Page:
Saturday, April 13, 2019

Design Choices - is it really BDUF vs. Agile?

Do we really end up with Chaos or randomness if we don't design upfront?
The question alone should be sufficient to warrant that the answer isn't so straightforward. Indeed, it would be a false dichotomy - so let's explore a few additional options, to create choice.

Let's tackle the model from left to right:

Upfront Design

The epitomal nemesis of agilists, "Upfront Design" (UD) is the idea that both the product and its creation process can be fixed before the product is created. This approach is only useful when the product is well known and there is something called a "Best Practice" for the creation process.
In terms of the Cynefin framework, UD is good for simple products. A cup, a pen - anything where it's easy to determine a cost effective, high quality production approach. This is very useful when the creation process is executed billions of times with little to no variation for an indefinite time.

Normally, Upfront Design isn't a one time design effort. There are extensive prototyping runs to get the product right and afterwards, to optimize the production process before the real production process starts, as later adjustments are expensive and may yield enormous scrap and rework. All of this upfront effort is expected to pay off once the first couple million units have been sold.
The problems of this approach in software development are closely related to ongoing change: There is no "final state" for a software product except "decommissioned".
Your users might just discover better options for meeting their need in certain areas of the product - would you want to force them to do with a suboptimal solution, just because you've finished your design?

Likewise, a new framework could be released that might cut development effort in half, providing better usability and higher value at better quality: Wouldn't you want to use it? UD would imply that you'd scrap your past efforts in the light of new information and return to the drawing board.

Industrial Design

In many aspects, Industrial Design (ID) is similar to Upfront Design - both product and process design are defined before the creation actually starts. There is one major difference, though: the design of the product itself is decoupled from the design of the product creation process. This creates leeway in product creation based on the needs of the producer.

ID accounts for specifying the key attributes of the product upfront and leaving the creation process open until a later stage. The approach acknowledges that the point in time when the "What and Why" is determined may be too early to decide on "How". In implementation, ID accounts for "many feasible practices" from which appropriate "best practices" are chosen by the process designer for optimizing meta attributes such as production time, cost or quality.

Glancing at the Cynefin framework, ID is great for complicated, compound products assembled from multiple components in extensive process chains. Take, for example, a cell phone, a car or even something as simple as a chair, all commodities which get mass-produced, although both with a limited lifetime and still a limited quantity.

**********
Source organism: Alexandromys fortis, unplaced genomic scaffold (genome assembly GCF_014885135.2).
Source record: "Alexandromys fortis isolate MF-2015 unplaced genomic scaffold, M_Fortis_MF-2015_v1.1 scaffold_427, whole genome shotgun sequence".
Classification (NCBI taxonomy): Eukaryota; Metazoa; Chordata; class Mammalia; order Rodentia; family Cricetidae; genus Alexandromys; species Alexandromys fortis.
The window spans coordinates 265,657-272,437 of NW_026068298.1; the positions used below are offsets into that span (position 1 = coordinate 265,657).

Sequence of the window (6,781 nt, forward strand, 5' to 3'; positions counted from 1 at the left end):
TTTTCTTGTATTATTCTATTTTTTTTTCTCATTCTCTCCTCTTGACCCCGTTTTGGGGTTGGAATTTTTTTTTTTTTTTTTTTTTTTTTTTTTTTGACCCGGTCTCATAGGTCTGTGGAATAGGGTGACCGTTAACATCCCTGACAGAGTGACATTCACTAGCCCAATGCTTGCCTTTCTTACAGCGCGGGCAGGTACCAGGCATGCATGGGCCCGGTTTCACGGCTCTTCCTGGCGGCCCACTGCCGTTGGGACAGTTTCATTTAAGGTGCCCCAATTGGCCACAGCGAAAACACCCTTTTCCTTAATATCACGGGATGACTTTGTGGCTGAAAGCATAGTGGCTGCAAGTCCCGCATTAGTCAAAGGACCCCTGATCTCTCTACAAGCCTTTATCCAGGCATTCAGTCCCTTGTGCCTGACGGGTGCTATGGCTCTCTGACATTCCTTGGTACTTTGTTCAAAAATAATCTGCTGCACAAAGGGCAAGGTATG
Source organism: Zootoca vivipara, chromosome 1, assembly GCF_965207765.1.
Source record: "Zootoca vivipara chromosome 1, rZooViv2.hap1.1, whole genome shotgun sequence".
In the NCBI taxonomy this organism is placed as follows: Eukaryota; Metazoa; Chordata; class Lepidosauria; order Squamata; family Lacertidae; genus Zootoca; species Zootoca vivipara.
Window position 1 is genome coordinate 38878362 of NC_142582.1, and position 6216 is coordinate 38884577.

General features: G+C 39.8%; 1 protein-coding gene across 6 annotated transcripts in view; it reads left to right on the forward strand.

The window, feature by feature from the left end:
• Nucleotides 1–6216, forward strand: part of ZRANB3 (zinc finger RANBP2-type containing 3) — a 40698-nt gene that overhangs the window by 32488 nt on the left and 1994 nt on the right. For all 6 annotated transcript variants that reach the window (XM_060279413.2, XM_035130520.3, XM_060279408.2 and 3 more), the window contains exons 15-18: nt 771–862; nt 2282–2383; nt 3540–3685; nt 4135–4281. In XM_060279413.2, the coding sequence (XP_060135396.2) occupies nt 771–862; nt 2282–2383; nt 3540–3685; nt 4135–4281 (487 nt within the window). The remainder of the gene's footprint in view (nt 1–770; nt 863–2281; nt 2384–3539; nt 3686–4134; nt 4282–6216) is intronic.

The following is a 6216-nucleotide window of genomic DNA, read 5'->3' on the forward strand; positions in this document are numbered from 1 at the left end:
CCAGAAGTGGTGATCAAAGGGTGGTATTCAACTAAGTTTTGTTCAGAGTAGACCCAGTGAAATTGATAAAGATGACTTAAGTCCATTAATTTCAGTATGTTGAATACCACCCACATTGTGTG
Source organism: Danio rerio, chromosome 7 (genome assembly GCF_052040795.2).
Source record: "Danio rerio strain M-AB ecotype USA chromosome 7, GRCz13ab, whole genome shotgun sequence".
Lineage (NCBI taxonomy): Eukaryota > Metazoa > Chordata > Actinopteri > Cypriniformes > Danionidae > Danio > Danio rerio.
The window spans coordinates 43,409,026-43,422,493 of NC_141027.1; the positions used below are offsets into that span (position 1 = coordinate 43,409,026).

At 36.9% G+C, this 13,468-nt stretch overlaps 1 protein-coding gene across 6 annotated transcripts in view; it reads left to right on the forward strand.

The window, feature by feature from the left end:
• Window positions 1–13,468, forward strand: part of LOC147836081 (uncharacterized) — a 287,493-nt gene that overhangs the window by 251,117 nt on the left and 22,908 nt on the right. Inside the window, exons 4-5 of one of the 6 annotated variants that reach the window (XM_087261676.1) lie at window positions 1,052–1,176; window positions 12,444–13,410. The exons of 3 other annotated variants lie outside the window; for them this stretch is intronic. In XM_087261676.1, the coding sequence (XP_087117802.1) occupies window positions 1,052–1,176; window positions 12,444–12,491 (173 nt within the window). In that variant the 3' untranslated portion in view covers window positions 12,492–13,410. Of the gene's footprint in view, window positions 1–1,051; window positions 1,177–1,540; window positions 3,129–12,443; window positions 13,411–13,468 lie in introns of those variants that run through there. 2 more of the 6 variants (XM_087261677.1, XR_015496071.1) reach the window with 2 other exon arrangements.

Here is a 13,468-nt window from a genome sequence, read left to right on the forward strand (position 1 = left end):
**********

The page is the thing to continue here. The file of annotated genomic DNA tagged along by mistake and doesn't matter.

The challenges of ID in software development are similar to those of UD: there is no "final state" for software - and by the time it gets into users' hands, requirements might already have changed.

While for most industrially created products, the economic rule "Supply creates its own demand" applies and marketing and sales efforts can be used to make the available product attractive to an audience - Enterprise Software Design is about creating a product for one specific audience that doesn't like to be told what they're supposed to need!

Most corporate software development still happens in a similar way, although in many cases, the creation process has been defined and standardized irrespective of the product, with the assumption that all software is the same from a development perspective: This might be akin to assuming that a gummy bear follows the same creation process as a car or a chair!
Software development doesn't produce the same software a million times - we create it once and use it. And the next product is different. If indeed your company pays developers to develop the same product time and again, I have a bridge to sell you ...

Emergent Design

Emergent Design (ED) is buzzword terrain, as different people have a different understanding of what this means, and while advocates of UD/ID might call ED "No design", we likewise see people who indeed have no design call their lack of structured approach ED. This muddies the waters and makes it complicated to understand what ED is really about.

From a Cynefin framework perspective, ED is a way of dealing with the chaotic Domain in product development - when neither the best solution nor implementation method are known or constant! ED is what typically happens during prototyping, when various options are on the table and by creating something tangible, appropriate design patterns start to emerge.

ED requires high discipline. as systematic application of different design approaches helps reduce both time and effort in establishing useful designs, yet the designers need to fully understand that at any time, following a pattern may lead to a dead end and the direction needs to be changed. ED therefore requires high skill in design, quick forward thinking as well as massive flexibility in backtracking and changing direction.